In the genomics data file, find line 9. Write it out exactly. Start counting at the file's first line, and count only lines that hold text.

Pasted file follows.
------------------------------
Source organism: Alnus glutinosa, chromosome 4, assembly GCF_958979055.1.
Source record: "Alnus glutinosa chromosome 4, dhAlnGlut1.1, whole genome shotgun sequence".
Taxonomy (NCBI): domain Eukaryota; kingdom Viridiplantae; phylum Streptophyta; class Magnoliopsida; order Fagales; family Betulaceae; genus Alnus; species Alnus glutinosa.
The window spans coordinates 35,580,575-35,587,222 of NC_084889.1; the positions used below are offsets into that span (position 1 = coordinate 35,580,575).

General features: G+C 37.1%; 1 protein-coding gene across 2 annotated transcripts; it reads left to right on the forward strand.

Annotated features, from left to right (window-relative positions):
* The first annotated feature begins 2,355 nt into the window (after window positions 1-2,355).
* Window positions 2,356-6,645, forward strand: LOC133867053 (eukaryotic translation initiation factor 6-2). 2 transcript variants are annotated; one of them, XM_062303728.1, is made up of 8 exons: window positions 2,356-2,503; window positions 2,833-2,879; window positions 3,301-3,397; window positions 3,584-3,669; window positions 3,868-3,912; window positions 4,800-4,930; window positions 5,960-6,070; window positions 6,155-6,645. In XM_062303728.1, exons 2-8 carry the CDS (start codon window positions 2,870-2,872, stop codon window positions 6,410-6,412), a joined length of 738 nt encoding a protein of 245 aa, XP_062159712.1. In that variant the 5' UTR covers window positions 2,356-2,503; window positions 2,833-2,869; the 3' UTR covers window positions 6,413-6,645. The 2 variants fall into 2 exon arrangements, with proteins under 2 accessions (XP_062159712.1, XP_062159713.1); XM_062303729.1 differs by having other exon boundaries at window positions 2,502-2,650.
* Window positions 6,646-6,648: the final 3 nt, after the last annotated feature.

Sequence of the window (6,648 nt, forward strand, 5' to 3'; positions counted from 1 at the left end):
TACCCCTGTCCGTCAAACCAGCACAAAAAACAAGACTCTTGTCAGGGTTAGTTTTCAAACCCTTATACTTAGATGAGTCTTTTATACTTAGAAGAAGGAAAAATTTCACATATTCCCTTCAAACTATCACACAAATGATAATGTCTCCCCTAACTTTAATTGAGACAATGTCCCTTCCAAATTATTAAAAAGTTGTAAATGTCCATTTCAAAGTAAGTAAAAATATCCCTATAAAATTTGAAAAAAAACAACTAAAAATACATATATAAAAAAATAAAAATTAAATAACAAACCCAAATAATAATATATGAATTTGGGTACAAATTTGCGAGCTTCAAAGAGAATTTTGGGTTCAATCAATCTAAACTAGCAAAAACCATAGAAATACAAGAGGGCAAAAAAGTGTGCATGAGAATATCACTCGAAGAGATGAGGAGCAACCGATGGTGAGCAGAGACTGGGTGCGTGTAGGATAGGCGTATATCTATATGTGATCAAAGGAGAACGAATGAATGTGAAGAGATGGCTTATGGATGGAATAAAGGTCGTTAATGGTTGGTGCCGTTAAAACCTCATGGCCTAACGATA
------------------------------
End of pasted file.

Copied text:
* Window positions 6,646-6,648: the final 3 nt, after the last annotated feature.